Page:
I still think of it as “The Festival Of Festivals”

Toronto’s Opener Has 9/11 Insight
“Ararat,” the controversial new film by Atom Egoyan, will kick off the opening-night gala at the 2002 Toronto International Film Festival, which runs Sept. 5-14.
“Ararat,” Egoyan’s third festival opener, recounts the 1915-17 mass killing of 1.3 million Armenians under the Ottoman Empire.
In a statement read by actor David Alpay, one of the film’s stars, Egoyan, who has Armenian heritage, said “Ararat” is a meditation on a new reality since the last festival รณ a reference to the Sept. 11 terrorist attacks.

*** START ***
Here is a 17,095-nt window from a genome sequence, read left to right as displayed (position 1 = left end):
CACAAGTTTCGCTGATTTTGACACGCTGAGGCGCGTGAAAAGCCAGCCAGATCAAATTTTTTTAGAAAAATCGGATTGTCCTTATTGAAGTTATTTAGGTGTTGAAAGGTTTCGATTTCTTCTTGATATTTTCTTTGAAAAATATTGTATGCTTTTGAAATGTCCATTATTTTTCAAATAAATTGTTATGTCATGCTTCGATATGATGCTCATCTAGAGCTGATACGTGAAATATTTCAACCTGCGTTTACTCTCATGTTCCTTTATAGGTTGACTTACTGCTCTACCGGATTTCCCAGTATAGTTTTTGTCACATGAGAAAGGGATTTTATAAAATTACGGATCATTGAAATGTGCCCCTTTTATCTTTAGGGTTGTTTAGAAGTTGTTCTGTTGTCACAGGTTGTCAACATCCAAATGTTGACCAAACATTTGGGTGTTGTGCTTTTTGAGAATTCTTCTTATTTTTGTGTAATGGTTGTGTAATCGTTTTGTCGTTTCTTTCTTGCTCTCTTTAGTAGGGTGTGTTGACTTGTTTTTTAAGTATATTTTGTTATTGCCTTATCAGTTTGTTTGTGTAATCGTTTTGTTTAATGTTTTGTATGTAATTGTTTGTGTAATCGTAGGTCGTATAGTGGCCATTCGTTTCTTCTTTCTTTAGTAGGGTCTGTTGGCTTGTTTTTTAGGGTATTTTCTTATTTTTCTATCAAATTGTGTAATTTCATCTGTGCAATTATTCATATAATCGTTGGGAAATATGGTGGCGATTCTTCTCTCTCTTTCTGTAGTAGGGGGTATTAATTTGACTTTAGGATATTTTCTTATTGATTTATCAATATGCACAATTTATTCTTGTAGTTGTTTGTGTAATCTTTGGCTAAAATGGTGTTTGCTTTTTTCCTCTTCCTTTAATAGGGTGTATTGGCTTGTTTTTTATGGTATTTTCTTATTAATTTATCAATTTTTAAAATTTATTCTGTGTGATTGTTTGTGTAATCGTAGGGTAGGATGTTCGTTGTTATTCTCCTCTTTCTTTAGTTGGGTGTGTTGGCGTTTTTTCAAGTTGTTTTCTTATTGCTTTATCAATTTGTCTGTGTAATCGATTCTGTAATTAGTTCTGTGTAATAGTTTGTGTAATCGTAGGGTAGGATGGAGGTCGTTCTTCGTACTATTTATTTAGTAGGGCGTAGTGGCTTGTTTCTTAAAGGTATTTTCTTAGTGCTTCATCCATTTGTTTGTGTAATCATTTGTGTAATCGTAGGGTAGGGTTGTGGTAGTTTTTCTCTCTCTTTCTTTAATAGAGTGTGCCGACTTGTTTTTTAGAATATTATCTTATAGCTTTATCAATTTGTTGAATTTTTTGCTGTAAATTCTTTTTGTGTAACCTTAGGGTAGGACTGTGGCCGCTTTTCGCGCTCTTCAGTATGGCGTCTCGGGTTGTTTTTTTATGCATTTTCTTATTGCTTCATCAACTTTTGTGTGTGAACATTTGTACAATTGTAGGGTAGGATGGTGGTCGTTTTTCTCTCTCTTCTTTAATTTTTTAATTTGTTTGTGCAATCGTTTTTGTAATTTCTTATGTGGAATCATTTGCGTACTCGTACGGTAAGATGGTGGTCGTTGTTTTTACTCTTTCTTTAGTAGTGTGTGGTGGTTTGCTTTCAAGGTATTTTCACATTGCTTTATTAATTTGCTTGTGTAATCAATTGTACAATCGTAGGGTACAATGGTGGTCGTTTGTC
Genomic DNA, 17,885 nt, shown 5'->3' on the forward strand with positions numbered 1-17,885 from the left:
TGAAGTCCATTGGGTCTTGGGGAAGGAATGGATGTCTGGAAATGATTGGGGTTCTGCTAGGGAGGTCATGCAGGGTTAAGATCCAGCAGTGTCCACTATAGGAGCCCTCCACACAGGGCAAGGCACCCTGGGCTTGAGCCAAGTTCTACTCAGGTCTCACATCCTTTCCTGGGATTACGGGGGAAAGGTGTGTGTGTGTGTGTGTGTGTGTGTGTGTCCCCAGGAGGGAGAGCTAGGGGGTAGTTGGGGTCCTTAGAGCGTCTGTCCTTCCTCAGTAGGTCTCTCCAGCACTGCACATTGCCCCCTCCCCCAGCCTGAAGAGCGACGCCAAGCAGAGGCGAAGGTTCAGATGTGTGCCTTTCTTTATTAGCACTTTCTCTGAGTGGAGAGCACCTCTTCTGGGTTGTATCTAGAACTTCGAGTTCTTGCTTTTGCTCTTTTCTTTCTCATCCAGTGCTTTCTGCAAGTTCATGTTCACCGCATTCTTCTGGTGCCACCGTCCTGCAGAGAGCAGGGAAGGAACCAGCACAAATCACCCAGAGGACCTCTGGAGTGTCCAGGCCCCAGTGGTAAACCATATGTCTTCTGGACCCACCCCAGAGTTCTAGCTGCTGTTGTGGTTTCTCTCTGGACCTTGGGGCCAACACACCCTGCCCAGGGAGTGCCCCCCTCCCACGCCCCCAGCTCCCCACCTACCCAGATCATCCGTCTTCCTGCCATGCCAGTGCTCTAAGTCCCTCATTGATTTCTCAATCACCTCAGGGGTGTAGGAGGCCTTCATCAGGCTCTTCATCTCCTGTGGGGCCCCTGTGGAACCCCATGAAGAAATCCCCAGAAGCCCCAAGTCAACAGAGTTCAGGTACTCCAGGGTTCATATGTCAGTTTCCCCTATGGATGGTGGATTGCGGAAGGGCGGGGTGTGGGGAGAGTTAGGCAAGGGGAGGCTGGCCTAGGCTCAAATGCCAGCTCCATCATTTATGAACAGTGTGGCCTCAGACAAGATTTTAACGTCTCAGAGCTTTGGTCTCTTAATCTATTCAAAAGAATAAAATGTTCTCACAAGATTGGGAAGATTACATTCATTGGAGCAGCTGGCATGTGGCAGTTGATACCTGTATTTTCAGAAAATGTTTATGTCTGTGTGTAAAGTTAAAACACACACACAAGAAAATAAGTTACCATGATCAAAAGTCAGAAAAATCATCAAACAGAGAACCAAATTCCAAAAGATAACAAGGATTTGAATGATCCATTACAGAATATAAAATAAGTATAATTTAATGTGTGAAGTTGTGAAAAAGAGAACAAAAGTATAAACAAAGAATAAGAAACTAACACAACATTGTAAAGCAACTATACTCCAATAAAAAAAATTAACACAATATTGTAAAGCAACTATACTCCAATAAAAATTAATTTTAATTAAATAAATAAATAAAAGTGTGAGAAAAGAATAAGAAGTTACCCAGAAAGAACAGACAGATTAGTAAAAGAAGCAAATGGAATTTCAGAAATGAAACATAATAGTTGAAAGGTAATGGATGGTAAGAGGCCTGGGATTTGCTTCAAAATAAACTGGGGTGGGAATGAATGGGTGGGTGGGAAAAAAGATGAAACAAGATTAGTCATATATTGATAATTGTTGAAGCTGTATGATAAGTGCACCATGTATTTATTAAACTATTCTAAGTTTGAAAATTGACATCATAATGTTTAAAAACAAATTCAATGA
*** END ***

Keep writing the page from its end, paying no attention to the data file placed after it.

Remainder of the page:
“I am convinced … that the film will provide the opening-night audience with an emotionally loaded event,” said the 41-year-old-director, whose movie credits include “The Sweet Hereafter” and “Felicia’s Journey.”
“Ararat” has been the subject of criticism and even threats of protests from Turkish groups that insist an Armenian genocide never happened or that its extent has been exaggerated.
David Cronenberg’s “Spider,” which stars Ralph Fiennes, Miranda Richardson and Gabriel Byrne, will have its North American premiere and a gala presentation.
Other films on the festival’s lineup, announced Tuesday, include the world premiere of Peter Kosminsky’s “White Oleander,” starring Michelle Pfeiffer and Renee Zellweger; “Moonlight Mile,” a world premiere from writer-director Brad Silberling, with Dustin Hoffman, Susan Sarandon and Holly Hunter; and “Chihwaseon,” a South Korean film about the life of a famous and passionate 19-century Korean artist.